STAGE 2: The “just becoming aware of a problem or opportunity” stage… This is the something’s not right here or how we can do better? phase. Here, potential clients may be aware of symptoms, but not the actual problem.
Here are the two questions to ask at this stage… “What do you see as your biggest challenge or opportunity at this time and what might make dealing with it difficult for YOU?” Notice the question focuses on THEM and not their firm. (Clients most often engage you to help themselves and their careers… not their company.) By asking these two questions, you can determine whether or not they can articulate what their real issue is. The second question helps you spot areas of potential weakness in their business. Only then can you help define the issue or opportunity and determine if you can help them.
STAGE 3: The “researching solutions” stage… Potential clients at this stage have already started to look around for ways their problem can be solved or the opportunity exploited. Where will they look? Google for sure, but you will have given yourself an advantage if you have worked to be sure that you will also come to mind. This is where generating awareness (Stage 1) pays off. If you have kept your name in front of them you will likely be contacted when they reach this stage. Question to ask at this stage… “What solutions have you explored so far?” If the prospective client can’t articulate this clearly, they are still at step 2. It is important to ask this question here, as we do not want to propose an option they have already explored and rejected.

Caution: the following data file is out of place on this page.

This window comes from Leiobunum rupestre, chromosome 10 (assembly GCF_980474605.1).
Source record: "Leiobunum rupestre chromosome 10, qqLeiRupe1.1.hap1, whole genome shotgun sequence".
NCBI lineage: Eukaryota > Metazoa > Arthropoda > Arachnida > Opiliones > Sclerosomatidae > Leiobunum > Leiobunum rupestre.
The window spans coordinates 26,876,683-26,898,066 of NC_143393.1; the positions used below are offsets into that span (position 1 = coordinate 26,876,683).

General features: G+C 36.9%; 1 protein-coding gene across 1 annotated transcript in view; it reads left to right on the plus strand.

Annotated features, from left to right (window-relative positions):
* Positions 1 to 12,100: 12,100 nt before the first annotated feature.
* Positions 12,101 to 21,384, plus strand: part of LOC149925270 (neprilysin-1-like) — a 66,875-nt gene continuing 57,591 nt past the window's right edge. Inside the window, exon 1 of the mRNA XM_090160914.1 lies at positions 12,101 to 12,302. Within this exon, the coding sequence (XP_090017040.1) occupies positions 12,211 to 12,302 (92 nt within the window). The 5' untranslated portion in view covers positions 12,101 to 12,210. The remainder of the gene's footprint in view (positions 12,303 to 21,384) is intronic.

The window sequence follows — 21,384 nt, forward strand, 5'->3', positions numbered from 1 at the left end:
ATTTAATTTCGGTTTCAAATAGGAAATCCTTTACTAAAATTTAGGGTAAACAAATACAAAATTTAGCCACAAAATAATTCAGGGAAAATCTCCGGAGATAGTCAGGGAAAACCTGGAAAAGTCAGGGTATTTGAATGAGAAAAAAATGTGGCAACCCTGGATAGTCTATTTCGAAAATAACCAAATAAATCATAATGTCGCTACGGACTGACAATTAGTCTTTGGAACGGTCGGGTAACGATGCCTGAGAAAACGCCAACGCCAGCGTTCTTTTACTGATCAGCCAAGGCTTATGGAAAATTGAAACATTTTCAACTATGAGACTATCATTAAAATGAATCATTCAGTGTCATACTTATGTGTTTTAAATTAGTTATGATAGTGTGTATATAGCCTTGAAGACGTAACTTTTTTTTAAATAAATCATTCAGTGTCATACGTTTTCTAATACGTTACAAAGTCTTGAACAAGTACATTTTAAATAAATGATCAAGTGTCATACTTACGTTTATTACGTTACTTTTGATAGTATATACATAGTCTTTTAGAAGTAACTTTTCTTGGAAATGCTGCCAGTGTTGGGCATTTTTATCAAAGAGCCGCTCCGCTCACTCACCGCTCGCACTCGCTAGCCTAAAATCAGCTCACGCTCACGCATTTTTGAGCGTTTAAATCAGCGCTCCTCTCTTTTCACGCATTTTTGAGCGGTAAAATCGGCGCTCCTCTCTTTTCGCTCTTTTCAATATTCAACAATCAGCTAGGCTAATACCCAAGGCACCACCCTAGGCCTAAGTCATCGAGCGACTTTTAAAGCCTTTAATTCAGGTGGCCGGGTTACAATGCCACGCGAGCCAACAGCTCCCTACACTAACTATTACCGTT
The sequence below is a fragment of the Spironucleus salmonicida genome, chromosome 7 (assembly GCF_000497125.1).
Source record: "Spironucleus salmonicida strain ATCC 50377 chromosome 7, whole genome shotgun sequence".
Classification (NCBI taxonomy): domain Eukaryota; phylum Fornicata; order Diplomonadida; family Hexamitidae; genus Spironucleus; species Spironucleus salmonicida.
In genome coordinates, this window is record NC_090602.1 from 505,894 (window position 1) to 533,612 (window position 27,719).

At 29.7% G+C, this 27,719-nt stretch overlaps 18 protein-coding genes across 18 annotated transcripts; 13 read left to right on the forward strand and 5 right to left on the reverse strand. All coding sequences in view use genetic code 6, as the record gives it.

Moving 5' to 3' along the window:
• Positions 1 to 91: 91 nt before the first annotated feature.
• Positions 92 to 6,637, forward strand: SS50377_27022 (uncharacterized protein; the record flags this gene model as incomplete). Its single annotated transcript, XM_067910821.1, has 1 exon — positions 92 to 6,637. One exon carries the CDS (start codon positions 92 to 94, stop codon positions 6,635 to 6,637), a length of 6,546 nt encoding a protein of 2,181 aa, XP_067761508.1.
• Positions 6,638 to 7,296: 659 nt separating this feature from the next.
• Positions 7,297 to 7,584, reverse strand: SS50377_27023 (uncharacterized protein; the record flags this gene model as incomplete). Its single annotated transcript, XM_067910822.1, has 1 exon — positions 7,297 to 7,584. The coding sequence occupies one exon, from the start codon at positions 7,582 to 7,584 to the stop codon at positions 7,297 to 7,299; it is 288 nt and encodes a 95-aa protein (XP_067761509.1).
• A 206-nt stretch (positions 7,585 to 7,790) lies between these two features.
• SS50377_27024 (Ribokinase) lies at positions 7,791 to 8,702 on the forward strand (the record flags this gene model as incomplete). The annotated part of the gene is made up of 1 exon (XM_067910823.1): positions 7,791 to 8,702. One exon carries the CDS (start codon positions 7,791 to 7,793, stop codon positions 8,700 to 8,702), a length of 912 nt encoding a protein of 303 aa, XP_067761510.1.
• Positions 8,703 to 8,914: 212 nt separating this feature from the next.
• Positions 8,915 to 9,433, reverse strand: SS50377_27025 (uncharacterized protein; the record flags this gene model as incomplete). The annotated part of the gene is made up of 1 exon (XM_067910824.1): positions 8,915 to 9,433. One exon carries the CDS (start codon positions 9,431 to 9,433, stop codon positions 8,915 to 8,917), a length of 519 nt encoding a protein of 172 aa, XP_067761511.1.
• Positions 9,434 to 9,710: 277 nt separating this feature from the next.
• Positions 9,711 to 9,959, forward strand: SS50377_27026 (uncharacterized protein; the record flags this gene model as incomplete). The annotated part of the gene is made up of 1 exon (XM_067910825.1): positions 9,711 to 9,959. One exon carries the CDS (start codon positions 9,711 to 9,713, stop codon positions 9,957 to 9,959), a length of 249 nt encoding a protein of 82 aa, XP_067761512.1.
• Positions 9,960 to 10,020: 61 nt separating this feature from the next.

STAGE 4: The “evaluating providers and/or getting bids” stage… If the prospect has a good handle on what they’re trying to solve or achieve, they may have started to look for someone or something to remedy their situation. This where you have an opportunity to help them make that decision. Question to ask… “What was the main reason that you wanted to meet with me?” This helps you determine how committed the prospect is in hearing what you have to offer. Here’s why…